April 26, 2010

Crapo: Financial Reform Bill Misses The Mark

Doesn't stop bailouts and hurts Main Street

Washington, D.C. - Idaho Senator Mike Crapo, a member of the Senate Banking, Housing and Urban Affairs Committee, today voted against a motion to proceed to the Financial Reform bill (S. 3217) being offered by Senate Banking Committee Chairman Christopher Dodd. Crapo noted the Dodd bill as written is opposed by a number of taxpayer and small business groups because it would not stop future taxpayer bailouts, restricts the ability of Americans to invest in start-up companies, imposes major new costs on small businesses, such as medical professionals, hardware, electronics, and jewelry stores, and does nothing to reform Fannie Mae and Freddie Mac. The motion to proceed was defeated on a vote of 57 to 41. 60 votes were needed to proceed.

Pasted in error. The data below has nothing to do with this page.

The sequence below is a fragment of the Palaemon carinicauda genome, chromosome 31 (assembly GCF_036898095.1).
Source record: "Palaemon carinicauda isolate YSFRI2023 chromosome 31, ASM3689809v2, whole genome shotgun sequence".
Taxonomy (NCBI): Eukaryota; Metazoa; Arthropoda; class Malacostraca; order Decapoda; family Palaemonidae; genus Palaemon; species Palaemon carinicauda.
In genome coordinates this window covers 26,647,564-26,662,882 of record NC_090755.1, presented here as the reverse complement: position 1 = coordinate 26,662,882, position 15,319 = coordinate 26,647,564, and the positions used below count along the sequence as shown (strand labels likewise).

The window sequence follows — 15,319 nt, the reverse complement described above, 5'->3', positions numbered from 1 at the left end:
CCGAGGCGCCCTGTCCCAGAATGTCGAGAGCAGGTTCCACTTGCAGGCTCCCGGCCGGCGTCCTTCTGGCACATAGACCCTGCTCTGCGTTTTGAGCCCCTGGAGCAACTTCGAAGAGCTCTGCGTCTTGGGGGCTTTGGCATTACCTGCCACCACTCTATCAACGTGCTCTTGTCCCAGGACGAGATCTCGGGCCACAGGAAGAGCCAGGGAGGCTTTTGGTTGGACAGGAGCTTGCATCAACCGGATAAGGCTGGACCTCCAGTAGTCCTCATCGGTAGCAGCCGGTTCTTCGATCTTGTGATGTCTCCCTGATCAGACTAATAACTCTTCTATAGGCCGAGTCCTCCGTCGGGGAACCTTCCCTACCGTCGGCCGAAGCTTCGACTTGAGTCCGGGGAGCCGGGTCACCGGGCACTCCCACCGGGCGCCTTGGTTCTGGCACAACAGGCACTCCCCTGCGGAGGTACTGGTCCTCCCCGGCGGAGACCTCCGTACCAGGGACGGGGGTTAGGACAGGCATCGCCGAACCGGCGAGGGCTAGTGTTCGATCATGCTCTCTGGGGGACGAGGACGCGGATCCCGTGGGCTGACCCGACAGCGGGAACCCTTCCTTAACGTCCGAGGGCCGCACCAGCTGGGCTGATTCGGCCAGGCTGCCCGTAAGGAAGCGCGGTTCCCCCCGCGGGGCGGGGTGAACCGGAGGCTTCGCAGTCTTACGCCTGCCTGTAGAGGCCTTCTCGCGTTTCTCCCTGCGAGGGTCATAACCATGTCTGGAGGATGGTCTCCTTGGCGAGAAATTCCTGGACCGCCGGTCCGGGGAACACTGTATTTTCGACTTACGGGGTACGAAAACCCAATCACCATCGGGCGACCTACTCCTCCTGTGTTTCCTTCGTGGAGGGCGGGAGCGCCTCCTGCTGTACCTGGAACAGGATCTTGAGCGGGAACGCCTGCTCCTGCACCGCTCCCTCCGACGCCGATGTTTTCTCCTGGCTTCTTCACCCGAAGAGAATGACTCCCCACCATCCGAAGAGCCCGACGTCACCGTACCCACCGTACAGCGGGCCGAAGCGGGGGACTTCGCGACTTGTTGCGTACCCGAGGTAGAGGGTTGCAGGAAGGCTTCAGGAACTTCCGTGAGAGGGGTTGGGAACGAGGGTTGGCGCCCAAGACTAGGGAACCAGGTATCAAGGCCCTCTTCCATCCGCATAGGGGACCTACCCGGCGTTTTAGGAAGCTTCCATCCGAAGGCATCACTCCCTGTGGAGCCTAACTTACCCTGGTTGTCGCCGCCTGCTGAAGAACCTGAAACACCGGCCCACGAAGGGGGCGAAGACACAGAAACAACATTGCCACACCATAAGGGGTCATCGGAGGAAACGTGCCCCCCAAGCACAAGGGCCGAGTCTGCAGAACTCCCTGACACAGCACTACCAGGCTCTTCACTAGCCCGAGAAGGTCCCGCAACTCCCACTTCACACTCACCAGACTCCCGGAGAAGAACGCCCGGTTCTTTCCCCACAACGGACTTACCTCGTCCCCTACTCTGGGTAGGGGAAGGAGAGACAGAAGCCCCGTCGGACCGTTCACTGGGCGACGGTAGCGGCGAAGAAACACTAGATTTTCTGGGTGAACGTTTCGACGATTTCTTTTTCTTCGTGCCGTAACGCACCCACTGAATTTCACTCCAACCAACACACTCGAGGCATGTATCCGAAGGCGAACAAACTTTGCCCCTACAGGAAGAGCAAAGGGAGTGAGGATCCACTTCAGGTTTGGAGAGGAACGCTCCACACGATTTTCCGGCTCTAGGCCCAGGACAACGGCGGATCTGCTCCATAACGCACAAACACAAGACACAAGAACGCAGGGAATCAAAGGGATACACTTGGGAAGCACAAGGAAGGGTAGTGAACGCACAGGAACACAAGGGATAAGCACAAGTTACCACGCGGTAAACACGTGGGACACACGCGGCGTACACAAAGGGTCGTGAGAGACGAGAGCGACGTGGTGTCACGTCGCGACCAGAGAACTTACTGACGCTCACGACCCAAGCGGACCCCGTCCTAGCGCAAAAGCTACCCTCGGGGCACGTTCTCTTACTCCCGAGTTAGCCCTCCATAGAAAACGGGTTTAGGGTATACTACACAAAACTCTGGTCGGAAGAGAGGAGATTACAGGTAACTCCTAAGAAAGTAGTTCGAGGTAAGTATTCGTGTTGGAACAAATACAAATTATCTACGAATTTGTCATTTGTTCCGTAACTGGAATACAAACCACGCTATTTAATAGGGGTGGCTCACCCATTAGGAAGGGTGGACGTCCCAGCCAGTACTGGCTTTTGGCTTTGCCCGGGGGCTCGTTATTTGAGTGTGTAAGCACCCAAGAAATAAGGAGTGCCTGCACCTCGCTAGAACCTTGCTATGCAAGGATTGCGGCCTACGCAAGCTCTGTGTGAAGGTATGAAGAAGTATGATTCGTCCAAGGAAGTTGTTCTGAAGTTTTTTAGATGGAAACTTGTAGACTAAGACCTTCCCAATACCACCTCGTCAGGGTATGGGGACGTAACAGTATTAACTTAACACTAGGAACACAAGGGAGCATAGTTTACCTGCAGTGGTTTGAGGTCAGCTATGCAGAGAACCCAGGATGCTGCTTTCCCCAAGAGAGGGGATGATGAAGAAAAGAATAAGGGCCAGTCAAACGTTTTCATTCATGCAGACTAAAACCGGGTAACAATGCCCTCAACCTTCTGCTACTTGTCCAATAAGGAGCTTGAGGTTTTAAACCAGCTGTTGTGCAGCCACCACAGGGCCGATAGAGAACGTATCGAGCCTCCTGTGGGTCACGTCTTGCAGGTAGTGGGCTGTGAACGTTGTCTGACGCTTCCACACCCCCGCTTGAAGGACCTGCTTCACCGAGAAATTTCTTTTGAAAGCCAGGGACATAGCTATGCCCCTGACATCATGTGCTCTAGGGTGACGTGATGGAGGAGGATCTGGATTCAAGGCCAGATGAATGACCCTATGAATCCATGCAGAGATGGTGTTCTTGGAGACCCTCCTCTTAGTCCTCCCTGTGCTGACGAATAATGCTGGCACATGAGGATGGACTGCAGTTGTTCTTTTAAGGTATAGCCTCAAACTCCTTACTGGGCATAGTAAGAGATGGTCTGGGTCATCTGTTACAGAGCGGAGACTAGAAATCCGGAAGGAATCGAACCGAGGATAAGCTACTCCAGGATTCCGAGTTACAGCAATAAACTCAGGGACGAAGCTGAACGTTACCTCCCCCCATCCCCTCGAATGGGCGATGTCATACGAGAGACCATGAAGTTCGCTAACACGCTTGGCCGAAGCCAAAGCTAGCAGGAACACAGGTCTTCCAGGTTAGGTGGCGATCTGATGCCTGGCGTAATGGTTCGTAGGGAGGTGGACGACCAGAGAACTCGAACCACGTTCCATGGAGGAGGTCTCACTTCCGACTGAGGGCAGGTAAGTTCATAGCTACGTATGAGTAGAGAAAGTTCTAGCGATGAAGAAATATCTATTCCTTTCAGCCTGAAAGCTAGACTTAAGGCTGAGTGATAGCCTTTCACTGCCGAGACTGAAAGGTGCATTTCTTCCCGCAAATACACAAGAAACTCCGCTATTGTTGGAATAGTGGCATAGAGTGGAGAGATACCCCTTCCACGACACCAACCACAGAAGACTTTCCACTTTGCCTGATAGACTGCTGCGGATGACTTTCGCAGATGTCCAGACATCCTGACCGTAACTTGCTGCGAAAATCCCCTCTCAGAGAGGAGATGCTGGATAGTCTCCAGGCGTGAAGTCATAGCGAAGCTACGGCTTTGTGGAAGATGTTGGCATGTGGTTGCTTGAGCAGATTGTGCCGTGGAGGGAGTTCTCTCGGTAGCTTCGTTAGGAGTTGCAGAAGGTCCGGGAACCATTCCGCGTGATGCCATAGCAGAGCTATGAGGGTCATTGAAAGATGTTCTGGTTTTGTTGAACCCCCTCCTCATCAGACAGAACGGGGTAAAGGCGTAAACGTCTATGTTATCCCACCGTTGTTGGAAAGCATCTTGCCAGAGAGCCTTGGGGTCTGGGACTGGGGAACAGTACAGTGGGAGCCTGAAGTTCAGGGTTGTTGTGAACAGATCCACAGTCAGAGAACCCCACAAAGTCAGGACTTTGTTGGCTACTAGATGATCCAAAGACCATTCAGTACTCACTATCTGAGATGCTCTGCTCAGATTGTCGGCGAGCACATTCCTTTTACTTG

"Republicans and Democrats agree on the need to address the financial crisis that occurred in 2008," Crapo said. "Unfortunately, this is a partisan bill that was forced too quickly to the Senate floor and rejects negotiations that have occurred. A bipartisan bill should address risky practices that led to unprecedented taxpayer bailouts and new high levels of government debt. At the same time, it is essential that Congress addresses the problems that led to the financial crisis without worsening the current economic climate.

"I voted no on the motion to proceed and when the Senate Banking Committee considered the Democrats' financial reform bill because the legislation does not end 'too-big-to-fail' and future bailouts. Furthermore, it restricts access to credit and discourages capital formation in this country to work and yet once again creates a large, new, expensive government bureaucracy unreasonably extending the federal government's control over the economy-hurting Main Street not Wall Street. Finally, the bill ignores reforming Fannie Mae and Freddie Mac, which stand out as the source of the greatest taxpayer losses."